Wednesday, October 29, 2008

I Made Some Halloween Stuff (on the cheap)

I haven't updated for a while because I've been moving into a new house, but now that we're moved in and I've got some free time with Halloween coming up I decided it was time to make some decorations. I've got more details over on Instructables. A giant spider web, spooky fence, grave stones, and a dead guy made of expanding foam await you here if you dare. The whole thing was done on a shoestring budget since I'm not one to break the bank for something that'll be up under a week. Enjoy, and Happy Halloween!

Thursday, October 23, 2008

I Made a Skeleton With a Scandanavian Accent

With Halloween coming up and my roommates and I hosting our first ever party, we were looking to do some decorations. I got one of those plastic skeletons in a box, but he was pretty generic other than a rather happy look on his face. Is it a face? I'm not sure. His mandible looks happy at least. Anyway, this reminded us of the key holding skeletons from The Legend of Neil. The other day Bri (roommate and Daniel's girlfriend) got a rather large metal key, with no specific purpose for it in mind. As we had the skeleton though and it seemed to remind us of the show, we remembered the key and decided that he must have been a snarky, murderous, and Scandinavian skeleton who was "gay for deals".

Anywhichwhats, It's a plastic skeleton, a piece of shirt sleeve nailed on as a mustache, a wooden sword taped to his hand, and a hook holding the key in place with a cardboard word bubble. We're debating whether he's a halloween fixture or more permanent.

Saturday, October 4, 2008

I Made My Niece and Nephews Have Fun, and Make Things

I feel it's my duty to pass the spark of taking things apart, hoarding random interesting bits of things, and fixing things that others would simply toss to the next generation. Since I don't have kids of my own yet to pass this trait onto I practice on my brother's kids and their friends. To their friends I'm usually introduced to their friends as "uncle Ronnie, the one I told you makes all those weird things". I'm not sure how many kids I'm not the uncle of I'm uncle Ronnie to. It's kinda cool.

Anyway, on the way to work today I picked up a Razor electric kids chopper from someone's trash. The speed controller and batteries were long gone, but those are always the first things to die in these cheapie kids' rides and the drive train was still there. When the yung-uns came over this afternoon and saw this they wanted to know immediately if I could make it work and if we could do so before they left. It was already kinda late, but when my youngest niece came in and asked I couldn't say no. So I set them all to work helping to get it functional. My nephew holding wires and helping solder, his friend grabbing, stripping, and cutting wires, and my little niece testing that the beefy power switch made it go once it was all together. I used a couple mismatched, but fairly equal capacity batteries I had around for power, and we were ready to go. This was all frantic as it was already past dark and they were worried they'd be headed home at any moment.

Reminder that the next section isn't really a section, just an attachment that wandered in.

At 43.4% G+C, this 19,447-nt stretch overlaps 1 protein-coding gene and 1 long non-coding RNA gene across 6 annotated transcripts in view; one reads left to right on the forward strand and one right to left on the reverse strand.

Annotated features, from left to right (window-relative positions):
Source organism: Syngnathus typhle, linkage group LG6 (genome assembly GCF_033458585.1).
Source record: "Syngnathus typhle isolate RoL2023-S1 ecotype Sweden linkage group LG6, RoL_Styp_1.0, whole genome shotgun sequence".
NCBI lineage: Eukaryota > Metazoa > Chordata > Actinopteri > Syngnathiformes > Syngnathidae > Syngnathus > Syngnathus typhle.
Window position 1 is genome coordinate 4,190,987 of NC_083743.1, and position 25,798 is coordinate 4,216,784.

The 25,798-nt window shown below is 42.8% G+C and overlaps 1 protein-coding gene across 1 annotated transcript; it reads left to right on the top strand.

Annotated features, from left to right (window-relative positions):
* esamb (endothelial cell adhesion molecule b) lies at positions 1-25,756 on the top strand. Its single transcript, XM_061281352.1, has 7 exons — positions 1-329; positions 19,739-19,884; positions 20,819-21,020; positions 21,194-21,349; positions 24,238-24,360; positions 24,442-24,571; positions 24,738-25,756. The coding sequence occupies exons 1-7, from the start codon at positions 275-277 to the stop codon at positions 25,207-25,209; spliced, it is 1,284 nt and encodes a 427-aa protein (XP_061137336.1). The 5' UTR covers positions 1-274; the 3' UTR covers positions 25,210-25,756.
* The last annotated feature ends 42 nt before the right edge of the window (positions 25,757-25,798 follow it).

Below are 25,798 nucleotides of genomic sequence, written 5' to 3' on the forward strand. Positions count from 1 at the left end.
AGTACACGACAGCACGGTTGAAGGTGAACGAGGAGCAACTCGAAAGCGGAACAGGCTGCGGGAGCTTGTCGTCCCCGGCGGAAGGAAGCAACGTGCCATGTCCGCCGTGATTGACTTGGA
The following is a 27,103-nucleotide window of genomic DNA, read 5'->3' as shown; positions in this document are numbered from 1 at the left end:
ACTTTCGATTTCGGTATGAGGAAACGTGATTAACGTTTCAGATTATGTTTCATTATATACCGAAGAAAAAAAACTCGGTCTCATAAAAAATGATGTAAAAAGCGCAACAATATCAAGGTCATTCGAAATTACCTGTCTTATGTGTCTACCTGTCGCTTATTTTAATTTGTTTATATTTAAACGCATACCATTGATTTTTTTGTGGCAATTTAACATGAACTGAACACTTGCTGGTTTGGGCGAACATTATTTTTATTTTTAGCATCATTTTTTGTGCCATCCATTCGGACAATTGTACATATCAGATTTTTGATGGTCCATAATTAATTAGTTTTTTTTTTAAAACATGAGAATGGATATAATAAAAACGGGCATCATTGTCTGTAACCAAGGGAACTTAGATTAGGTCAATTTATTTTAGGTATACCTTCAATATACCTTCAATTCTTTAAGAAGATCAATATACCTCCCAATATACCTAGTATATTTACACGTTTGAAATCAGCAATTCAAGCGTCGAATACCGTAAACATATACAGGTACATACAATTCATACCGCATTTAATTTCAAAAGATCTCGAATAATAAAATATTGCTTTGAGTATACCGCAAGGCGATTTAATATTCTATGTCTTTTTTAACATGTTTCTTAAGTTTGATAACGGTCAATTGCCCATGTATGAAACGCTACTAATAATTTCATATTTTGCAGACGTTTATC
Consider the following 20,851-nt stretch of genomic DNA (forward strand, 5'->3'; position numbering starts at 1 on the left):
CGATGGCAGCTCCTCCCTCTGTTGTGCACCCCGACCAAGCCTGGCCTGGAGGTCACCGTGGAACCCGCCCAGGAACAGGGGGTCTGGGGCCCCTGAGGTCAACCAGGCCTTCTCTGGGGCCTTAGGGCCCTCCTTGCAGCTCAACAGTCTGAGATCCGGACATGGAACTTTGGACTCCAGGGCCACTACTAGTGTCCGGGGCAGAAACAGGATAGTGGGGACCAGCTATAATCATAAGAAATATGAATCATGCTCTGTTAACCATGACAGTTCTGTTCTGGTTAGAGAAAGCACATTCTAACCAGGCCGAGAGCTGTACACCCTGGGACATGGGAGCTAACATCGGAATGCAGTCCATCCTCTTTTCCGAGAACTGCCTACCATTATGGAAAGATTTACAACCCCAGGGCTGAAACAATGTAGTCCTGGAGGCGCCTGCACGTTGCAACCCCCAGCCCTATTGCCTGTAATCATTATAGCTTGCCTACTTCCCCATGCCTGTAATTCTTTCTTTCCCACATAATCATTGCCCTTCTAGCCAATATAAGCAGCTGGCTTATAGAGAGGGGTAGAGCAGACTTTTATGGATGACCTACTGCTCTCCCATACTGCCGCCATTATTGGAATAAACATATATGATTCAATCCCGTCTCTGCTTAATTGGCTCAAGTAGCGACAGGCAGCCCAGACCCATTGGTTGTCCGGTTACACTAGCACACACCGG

We aired up the front tire with my air compressor, grabbed a flashlight for a headlight, and they rode it up and down the dirt road a few times on whatever power the batteries had. They had fun and I also got the chance to teach them about basic electronics, soldering (using my 40 year old 200w soldering iron), the precautions to be taken with big batteries (after shorting together the batteries in loop), and they were really having a good time trying to beat the clock and bring the little chopper to life. It's a squirrly little ride that ought to be on paved cul-de-sac rather than dusty dirt road, but it's fun none the less and I think they had more fun getting it running than from actually running it. We'll see if that changes when I get the batteries to full charge.

I Made an Air Compressor Work Nicely

I picked up an old air compressor that had seen better days from my brother a couple days ago. He'd gotten a larger permanent setup going and didn't need his old beat up compressor so I get the hand-me-down. Cool :)

When I asked what was wrong with it the list was along the lines of "something with the wires, it has a leak, and the gauge is broken." The pressure switch was also MIA, the belt has seen better days, and the whole thing looked rough as a pine cone. Time for a tear-down and cleaning.

I started by running it to figure out the problems since it did run if very poorly. The wiring was a lamp cord wrapped around the motor's terminals, the leak was from the compressor's leaf valve and from the copper feed to the tank, and the guage worked but was way off and sticks on 20PSI.